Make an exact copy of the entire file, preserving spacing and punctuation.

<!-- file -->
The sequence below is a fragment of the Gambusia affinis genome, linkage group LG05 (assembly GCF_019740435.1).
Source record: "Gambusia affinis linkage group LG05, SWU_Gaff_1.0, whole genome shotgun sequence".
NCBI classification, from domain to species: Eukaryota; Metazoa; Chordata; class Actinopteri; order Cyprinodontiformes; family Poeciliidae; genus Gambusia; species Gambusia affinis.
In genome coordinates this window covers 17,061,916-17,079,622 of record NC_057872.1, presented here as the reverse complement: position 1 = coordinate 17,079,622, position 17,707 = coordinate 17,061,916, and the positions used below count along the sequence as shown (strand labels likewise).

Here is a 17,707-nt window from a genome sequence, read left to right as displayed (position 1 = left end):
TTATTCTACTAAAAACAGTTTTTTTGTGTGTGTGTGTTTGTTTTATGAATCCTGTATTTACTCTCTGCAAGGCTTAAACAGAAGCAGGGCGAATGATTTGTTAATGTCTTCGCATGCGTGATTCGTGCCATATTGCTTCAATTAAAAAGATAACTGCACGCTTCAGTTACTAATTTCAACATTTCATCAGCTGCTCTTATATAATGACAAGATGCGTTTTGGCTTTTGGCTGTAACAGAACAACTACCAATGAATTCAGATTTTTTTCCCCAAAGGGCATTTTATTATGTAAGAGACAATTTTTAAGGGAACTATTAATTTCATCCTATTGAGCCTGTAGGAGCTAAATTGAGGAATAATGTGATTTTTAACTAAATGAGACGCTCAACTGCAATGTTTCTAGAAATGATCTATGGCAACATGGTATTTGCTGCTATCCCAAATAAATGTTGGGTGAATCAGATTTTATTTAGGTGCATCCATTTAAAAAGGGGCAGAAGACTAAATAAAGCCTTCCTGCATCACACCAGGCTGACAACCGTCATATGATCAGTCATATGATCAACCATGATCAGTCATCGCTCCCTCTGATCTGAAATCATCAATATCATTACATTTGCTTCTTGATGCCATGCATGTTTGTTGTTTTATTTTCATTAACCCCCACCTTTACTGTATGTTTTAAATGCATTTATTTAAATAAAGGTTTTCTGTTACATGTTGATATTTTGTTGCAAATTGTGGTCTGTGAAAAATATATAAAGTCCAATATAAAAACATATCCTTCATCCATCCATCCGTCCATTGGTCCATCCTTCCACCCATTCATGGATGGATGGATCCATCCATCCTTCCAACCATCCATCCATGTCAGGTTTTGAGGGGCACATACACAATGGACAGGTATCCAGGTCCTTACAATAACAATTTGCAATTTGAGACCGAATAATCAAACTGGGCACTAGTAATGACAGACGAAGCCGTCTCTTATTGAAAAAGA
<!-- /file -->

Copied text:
The sequence below is a fragment of the Gambusia affinis genome, linkage group LG05 (assembly GCF_019740435.1).
Source record: "Gambusia affinis linkage group LG05, SWU_Gaff_1.0, whole genome shotgun sequence".
NCBI classification, from domain to species: Eukaryota; Metazoa; Chordata; class Actinopteri; order Cyprinodontiformes; family Poeciliidae; genus Gambusia; species Gambusia affinis.
In genome coordinates this window covers 17,061,916-17,079,622 of record NC_057872.1, presented here as the reverse complement: position 1 = coordinate 17,079,622, position 17,707 = coordinate 17,061,916, and the positions used below count along the sequence as shown (strand labels likewise).

Here is a 17,707-nt window from a genome sequence, read left to right as displayed (position 1 = left end):
TTATTCTACTAAAAACAGTTTTTTTGTGTGTGTGTGTTTGTTTTATGAATCCTGTATTTACTCTCTGCAAGGCTTAAACAGAAGCAGGGCGAATGATTTGTTAATGTCTTCGCATGCGTGATTCGTGCCATATTGCTTCAATTAAAAAGATAACTGCACGCTTCAGTTACTAATTTCAACATTTCATCAGCTGCTCTTATATAATGACAAGATGCGTTTTGGCTTTTGGCTGTAACAGAACAACTACCAATGAATTCAGATTTTTTTCCCCAAAGGGCATTTTATTATGTAAGAGACAATTTTTAAGGGAACTATTAATTTCATCCTATTGAGCCTGTAGGAGCTAAATTGAGGAATAATGTGATTTTTAACTAAATGAGACGCTCAACTGCAATGTTTCTAGAAATGATCTATGGCAACATGGTATTTGCTGCTATCCCAAATAAATGTTGGGTGAATCAGATTTTATTTAGGTGCATCCATTTAAAAAGGGGCAGAAGACTAAATAAAGCCTTCCTGCATCACACCAGGCTGACAACCGTCATATGATCAGTCATATGATCAACCATGATCAGTCATCGCTCCCTCTGATCTGAAATCATCAATATCATTACATTTGCTTCTTGATGCCATGCATGTTTGTTGTTTTATTTTCATTAACCCCCACCTTTACTGTATGTTTTAAATGCATTTATTTAAATAAAGGTTTTCTGTTACATGTTGATATTTTGTTGCAAATTGTGGTCTGTGAAAAATATATAAAGTCCAATATAAAAACATATCCTTCATCCATCCATCCGTCCATTGGTCCATCCTTCCACCCATTCATGGATGGATGGATCCATCCATCCTTCCAACCATCCATCCATGTCAGGTTTTGAGGGGCACATACACAATGGACAGGTATCCAGGTCCTTACAATAACAATTTGCAATTTGAGACCGAATAATCAAACTGGGCACTAGTAATGACAGACGAAGCCGTCTCTTATTGAAAAAGA